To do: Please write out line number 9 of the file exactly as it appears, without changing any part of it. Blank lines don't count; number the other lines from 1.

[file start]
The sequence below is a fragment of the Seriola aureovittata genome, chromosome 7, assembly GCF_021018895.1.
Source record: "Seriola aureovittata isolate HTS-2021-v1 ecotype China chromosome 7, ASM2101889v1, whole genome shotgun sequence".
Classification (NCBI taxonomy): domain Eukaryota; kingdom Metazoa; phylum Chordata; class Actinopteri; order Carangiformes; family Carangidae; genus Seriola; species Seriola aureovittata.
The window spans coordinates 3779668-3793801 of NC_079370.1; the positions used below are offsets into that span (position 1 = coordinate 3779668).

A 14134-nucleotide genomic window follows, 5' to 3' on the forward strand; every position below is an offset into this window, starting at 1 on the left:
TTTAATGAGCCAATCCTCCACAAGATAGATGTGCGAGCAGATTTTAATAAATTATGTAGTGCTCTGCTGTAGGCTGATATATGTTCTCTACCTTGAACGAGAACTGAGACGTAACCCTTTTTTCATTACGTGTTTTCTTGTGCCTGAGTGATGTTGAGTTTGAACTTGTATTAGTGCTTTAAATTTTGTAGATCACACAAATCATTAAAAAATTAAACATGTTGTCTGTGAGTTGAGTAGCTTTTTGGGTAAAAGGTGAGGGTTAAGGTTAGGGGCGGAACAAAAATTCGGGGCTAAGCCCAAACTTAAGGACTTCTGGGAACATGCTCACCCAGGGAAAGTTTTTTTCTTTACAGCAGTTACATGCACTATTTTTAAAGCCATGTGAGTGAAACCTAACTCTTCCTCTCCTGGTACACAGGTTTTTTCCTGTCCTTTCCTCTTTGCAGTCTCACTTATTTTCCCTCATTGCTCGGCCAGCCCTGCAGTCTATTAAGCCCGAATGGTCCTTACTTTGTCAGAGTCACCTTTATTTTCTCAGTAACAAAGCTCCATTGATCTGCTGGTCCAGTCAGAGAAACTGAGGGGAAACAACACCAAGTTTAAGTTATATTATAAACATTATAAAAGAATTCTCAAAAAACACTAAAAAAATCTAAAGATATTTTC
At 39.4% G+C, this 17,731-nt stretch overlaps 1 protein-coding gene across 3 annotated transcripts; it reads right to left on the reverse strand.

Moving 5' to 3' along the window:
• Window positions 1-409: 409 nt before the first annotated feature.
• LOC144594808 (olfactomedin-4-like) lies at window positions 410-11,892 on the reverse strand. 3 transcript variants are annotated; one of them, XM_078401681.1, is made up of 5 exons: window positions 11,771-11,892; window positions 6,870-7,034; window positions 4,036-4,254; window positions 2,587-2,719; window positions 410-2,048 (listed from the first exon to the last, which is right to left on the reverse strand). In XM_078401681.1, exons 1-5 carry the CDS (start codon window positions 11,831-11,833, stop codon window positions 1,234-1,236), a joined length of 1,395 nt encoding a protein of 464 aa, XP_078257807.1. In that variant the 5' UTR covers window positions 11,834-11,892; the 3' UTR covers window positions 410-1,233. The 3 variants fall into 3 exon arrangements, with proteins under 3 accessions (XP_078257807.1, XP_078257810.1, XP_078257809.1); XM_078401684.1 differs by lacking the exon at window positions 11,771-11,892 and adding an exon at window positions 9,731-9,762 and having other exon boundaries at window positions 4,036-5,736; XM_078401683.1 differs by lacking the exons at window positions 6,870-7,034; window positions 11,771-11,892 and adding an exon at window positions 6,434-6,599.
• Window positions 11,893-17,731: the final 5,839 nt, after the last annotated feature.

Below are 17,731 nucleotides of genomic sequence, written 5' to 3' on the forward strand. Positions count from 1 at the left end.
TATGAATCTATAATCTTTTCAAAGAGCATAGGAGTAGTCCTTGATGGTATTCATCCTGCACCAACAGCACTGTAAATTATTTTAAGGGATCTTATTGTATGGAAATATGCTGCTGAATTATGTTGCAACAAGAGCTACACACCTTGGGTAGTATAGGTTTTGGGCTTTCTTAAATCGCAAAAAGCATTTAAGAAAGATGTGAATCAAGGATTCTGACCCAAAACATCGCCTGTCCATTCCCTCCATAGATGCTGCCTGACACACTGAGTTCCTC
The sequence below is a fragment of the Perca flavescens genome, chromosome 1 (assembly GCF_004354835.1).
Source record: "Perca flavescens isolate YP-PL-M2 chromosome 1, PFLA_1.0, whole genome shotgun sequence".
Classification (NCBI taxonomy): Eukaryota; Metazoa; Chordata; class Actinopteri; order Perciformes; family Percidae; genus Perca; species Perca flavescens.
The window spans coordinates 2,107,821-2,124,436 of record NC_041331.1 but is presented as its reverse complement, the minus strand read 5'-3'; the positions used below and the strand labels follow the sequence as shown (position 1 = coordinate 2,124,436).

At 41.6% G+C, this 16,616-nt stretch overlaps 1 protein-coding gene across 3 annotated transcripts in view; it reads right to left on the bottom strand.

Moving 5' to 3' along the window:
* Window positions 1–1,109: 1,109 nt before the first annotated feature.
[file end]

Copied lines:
• Window positions 1-409: 409 nt before the first annotated feature.